The second question was: ‘Please provide us with any written guidance that you use
to determine whether an ME/CFS patient has been harmed by the rehabilitative therapies (e.g.
CBT, graded exercise therapy, activity management) provided by your service. This may
include training material that you use to help your staff recognise harms. If you use unwritten
criteria to determine whether a patient has been harmed, we would be grateful for a brief
summary. If you have no criteria for judging whether a patient has been harmed, please say
so. If you used different guidance for the patients in the time period dealt with in [the
subsequent questions], please provide that also.’
Quantitative data requests. The remaining five questions were numerical, and related
to data on the patients who began treatment in 2016 (or, if data for this period were not
available, for the nearest earlier one-year period starting on any calendar date). 2016 was
chosen to be long enough ago for post-treatment harms to be detected and follow-up to have
taken place.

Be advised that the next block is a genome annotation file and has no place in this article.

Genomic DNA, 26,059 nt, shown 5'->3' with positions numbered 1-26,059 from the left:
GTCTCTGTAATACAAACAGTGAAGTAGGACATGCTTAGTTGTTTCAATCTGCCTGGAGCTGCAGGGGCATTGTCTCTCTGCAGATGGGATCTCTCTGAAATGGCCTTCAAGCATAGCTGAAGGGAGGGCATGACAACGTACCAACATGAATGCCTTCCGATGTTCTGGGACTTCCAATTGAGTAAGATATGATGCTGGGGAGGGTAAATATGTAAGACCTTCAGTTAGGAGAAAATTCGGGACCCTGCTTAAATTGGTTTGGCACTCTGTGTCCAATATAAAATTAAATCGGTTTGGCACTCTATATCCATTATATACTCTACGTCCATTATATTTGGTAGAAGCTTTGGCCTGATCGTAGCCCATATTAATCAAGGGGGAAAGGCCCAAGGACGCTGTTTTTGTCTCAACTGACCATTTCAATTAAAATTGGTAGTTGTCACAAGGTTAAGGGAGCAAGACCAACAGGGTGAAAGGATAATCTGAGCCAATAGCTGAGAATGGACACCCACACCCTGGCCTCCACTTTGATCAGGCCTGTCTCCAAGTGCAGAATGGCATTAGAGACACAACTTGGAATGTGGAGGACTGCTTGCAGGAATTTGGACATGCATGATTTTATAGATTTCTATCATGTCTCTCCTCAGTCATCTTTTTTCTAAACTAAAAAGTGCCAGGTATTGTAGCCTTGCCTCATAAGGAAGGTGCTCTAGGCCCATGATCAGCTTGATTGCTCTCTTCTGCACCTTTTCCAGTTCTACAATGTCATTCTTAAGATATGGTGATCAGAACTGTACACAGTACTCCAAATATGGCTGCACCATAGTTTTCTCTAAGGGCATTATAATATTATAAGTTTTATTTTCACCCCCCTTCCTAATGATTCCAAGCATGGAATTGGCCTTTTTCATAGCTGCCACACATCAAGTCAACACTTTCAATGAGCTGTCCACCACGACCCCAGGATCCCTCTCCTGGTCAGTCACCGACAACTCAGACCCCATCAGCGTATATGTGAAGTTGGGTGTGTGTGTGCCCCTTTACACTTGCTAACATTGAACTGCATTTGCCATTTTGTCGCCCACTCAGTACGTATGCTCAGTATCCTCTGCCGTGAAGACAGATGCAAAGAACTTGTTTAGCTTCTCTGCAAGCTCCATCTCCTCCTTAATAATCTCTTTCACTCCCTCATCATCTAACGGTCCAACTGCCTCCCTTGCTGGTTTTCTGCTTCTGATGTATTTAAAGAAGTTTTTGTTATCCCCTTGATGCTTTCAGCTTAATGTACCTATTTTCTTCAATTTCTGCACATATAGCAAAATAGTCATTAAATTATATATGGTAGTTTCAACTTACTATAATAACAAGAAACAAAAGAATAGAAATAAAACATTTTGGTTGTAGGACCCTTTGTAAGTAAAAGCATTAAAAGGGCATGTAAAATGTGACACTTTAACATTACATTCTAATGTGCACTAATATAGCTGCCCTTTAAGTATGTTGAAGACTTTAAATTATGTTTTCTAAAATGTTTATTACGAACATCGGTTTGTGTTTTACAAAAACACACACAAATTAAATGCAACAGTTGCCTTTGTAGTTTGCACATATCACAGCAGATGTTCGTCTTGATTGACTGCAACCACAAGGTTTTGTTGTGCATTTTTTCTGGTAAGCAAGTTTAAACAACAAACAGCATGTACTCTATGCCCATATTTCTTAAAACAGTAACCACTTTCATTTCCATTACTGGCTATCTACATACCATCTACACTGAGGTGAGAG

The questions asked: (i) how many patients began therapy; (ii) how many dropped out
because their condition worsened, because they experienced harm from the therapy, or
because of an unknown reason; (iii) how many reported an increase in symptoms that had
lasted for more than a few days and/or that their symptoms had become severe or distressing
(according to the NICE guidelines [NICE, 2007], healthcare professionals should advise
ME/CFS patients to contact them if this happens); (iv) how many patients were recorded as
Harm detection in ME/CFS treatment 8
having been harmed by their therapy; and (v) how long any follow-up period was, and how
many patients had been lost to follow-up.
Data extraction and analysis. Two members of the research group, who had coding
experience, independently extracted 22 items of data from each clinic’s responses. For the
responses to the first question, about the information given to patients about risks and harms,
the coders used a list of statements such as “Symptoms may worsen temporarily”. The coders
judged whether the clinics had made each statement – or something that meant the same – to
any of their patients (see Table 1 for the full list). For the second question, the coders judged